"Turning away from grisly murders and harrowing sex cults, the true-crime documentaries and docuseries saturating streamers have recently been dominated by scams," says Jacob Oller. "Catfishing, social engineering, the looting of investors and tech bros—it’s the schadenfreude porn of late capitalism. Satisfying to our morbid curiosity, appealing to our smug sense of superiority, and all (mostly) without exploiting the families or victims of something truly heinous. Our Father, first-time director Lucie Jourdan’s Netflix documentary, splits the difference to find the worst of all worlds: A fraud captivating enough to fill a news segment, half-heartedly unfolded to the detriment of all parties involved. The case of Donald Cline, an Indianapolis fertility doctor who decided to personally impregnate his patients instead of using whatever samples they’d been promised (be they donor sperm or that of their husbands), is made as repetitive and uninspired as a creepy old quack masturbating day in and day out behind closed office doors." Oller adds that Jourdain's reality TV past is seen in "familiarity with short-and-sweet, overproduced-to-get-you-through-the-commercials episodic narrative is stretched to its limit over Our Father’s 90 minutes. The Cline case is far too simple to be spread so thin, especially with so little interest in or access to the main players."
Our Father is too Dateline-esque: "At the moment, far too many true crime documentaries function as little more than an episode of Dateline," says Nina Metz. "They report information but lack analysis or even thoughtful ideas about how to use the medium of film to tell a story at once shocking and infuriating. Such is the case with Our Father on Netflix, about a fertility doctor (Dr. Donald Cline) who secretly used his own sample to artificially inseminate more than 90 patients." Metz adds: "From a filmmaking standpoint, Our Father is not especially contemplative about the lives of these families who have been so hurt by Cline. 'Isn’t this terrible?' the documentary asks, while never digging much deeper."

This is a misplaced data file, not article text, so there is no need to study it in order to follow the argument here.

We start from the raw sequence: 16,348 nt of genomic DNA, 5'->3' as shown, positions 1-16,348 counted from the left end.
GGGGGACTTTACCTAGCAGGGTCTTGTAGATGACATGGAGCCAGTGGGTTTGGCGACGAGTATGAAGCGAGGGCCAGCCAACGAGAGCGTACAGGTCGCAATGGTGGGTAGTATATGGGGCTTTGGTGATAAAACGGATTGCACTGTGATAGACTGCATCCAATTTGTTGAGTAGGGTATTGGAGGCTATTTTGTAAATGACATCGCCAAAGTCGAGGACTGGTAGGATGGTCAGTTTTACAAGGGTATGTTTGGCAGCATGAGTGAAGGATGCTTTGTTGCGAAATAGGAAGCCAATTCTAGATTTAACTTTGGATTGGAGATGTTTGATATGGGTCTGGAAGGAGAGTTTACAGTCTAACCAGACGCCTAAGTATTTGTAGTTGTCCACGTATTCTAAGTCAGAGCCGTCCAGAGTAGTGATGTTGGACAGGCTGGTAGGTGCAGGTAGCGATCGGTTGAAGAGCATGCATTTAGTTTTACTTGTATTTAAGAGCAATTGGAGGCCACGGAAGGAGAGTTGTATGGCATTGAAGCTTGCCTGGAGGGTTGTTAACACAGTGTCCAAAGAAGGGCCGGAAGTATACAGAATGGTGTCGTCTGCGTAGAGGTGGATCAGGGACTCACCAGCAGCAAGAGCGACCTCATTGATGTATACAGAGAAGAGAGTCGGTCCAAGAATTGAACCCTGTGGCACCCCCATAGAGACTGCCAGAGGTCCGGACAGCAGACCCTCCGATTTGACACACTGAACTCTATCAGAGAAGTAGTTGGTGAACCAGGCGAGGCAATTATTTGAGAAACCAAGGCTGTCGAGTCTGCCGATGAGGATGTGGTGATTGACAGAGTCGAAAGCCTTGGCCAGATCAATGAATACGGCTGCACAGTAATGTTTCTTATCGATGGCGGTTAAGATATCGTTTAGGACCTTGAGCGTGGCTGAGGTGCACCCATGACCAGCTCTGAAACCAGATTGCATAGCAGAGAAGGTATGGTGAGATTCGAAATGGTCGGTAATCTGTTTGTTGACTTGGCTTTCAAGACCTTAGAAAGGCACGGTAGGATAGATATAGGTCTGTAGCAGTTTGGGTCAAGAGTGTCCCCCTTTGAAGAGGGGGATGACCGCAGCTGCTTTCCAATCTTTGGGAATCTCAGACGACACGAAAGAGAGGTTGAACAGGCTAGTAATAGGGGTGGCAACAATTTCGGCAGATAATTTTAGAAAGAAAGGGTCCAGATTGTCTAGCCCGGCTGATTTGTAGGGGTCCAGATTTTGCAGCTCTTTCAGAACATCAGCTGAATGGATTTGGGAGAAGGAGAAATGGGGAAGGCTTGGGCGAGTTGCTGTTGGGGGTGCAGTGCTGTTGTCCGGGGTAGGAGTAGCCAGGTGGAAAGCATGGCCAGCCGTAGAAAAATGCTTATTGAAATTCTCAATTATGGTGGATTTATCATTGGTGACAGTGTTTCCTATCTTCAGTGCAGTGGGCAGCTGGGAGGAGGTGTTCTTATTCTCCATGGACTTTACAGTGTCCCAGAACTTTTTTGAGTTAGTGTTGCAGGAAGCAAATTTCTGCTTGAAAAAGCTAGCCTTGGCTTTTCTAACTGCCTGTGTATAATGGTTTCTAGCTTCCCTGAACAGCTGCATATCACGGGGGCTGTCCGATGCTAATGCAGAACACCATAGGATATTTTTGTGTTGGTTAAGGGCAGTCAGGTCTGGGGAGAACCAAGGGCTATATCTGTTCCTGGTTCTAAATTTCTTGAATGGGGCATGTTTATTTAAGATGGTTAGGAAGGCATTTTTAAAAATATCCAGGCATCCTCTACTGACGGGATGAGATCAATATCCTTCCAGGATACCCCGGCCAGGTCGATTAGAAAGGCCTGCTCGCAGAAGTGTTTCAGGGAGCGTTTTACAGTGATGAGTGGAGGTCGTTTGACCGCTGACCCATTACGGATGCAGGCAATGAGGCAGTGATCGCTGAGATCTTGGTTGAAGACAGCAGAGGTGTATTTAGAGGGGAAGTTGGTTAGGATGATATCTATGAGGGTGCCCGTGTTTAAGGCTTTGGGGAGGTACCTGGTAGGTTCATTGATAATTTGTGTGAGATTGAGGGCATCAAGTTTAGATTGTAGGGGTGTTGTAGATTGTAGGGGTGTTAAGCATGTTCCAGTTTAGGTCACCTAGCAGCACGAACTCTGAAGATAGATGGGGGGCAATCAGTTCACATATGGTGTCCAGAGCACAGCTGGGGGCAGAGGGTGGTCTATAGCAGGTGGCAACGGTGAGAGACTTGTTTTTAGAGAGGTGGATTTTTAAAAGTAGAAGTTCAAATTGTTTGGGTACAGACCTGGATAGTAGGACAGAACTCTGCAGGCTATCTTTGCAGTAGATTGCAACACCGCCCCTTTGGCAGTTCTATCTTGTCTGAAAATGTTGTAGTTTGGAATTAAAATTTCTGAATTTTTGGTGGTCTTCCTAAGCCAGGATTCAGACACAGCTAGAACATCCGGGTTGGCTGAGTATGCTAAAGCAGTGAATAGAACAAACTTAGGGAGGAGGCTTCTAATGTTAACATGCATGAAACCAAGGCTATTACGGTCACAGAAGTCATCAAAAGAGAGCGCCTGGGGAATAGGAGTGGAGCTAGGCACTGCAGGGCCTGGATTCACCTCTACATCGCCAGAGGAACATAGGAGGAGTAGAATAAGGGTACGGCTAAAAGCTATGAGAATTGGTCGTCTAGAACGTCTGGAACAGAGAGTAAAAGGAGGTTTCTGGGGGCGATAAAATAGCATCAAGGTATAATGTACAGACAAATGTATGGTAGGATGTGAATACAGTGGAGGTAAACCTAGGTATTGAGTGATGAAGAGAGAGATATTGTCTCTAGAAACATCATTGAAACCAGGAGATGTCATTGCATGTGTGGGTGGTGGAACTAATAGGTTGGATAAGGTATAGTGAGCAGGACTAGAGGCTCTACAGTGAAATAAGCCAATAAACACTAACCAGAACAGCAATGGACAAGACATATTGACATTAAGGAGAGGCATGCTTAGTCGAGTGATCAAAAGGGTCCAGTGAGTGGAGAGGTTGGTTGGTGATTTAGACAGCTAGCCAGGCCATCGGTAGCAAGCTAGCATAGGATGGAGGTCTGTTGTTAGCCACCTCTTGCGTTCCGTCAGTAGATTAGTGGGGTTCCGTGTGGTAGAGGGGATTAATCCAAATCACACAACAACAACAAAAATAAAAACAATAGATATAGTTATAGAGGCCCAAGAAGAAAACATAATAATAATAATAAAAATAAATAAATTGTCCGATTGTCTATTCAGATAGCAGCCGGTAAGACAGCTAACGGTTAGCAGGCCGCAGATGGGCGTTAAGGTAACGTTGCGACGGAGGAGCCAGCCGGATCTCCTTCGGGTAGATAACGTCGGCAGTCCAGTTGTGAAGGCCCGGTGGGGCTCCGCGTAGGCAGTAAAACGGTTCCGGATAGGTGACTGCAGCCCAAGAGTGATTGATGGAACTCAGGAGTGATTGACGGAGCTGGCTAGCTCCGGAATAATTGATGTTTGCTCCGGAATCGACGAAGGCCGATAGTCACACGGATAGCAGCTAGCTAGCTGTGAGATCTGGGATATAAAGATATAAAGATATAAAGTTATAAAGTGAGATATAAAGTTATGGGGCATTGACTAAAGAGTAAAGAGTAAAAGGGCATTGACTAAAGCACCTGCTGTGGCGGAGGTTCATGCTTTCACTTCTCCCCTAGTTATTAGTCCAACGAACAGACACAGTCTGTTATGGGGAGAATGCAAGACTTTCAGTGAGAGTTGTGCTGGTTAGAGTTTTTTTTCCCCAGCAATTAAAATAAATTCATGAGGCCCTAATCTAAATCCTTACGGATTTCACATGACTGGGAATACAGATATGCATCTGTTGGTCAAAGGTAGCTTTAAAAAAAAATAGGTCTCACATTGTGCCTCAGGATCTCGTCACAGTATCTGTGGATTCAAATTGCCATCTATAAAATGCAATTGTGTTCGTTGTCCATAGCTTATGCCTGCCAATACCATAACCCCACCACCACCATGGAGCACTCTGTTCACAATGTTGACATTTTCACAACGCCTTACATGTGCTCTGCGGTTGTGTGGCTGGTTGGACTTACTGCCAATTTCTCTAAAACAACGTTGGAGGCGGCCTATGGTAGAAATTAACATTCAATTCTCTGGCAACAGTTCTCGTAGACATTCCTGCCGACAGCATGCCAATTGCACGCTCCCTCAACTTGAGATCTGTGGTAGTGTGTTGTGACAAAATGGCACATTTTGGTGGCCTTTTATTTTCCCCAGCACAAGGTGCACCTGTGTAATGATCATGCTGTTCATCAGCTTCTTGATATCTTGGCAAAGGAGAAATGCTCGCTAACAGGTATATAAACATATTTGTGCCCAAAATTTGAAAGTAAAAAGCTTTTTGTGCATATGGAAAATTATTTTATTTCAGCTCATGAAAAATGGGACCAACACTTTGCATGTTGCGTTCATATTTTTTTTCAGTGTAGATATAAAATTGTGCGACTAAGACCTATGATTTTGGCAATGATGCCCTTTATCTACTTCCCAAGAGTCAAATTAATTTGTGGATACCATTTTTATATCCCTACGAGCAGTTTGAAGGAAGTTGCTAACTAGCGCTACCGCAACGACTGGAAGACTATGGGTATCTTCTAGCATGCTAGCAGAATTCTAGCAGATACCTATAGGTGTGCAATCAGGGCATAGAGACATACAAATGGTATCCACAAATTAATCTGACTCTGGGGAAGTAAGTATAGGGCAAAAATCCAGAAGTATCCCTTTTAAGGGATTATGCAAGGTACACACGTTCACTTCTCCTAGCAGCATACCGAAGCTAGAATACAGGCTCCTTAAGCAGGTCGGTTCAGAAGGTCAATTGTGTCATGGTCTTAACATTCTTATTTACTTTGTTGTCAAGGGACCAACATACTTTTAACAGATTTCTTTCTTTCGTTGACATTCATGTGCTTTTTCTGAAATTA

Our Father is a frustrating, tawdry documentary that rips a headline for trashy dramatic beats: "Jourdan struggles to let the tragic stories shared by these men and women to breathe," says Robert Daniels. "A jagged and eerie score adds an unnecessary, overbearing mood and tone to their recounting. Staged scenes of Ballard dressed in a red hoodie, hunched over her computer as a web of papers and photos surround her, are closer to comical than serious. And the obvious reenactments of an actor playing Cline in scenes with the real-life Ballard are strained, at best; amateurish at worst. At every turn, Jourdan is determined to relegate this crime to a tacky TruTV documentary."
Our Father is content to wring every ounce of shock value without adding anything of greater value: "The best of the true-crime documentaries that are now strewn across Netflix and other platforms take their stories as starting points, thin ends of wedges with which to crack open wider issues," says Lucy Mangan. "Our Father takes none of the opportunities offered by Cline and his unfortunate offsprings’ experiences to look at medical hubris, male entitlement, the almost religious faith we place in doctors, the possible alliance between racism and white supremacy and Christianity in the States. And, against the current horrifying rollback of reproductive rights in the US, its lack of interest in the bias against women that runs so deep in the legal system that their unconsenting impregnation by a doctor does not amount to a crime seems even more glaring than it would under 'normal' circumstances."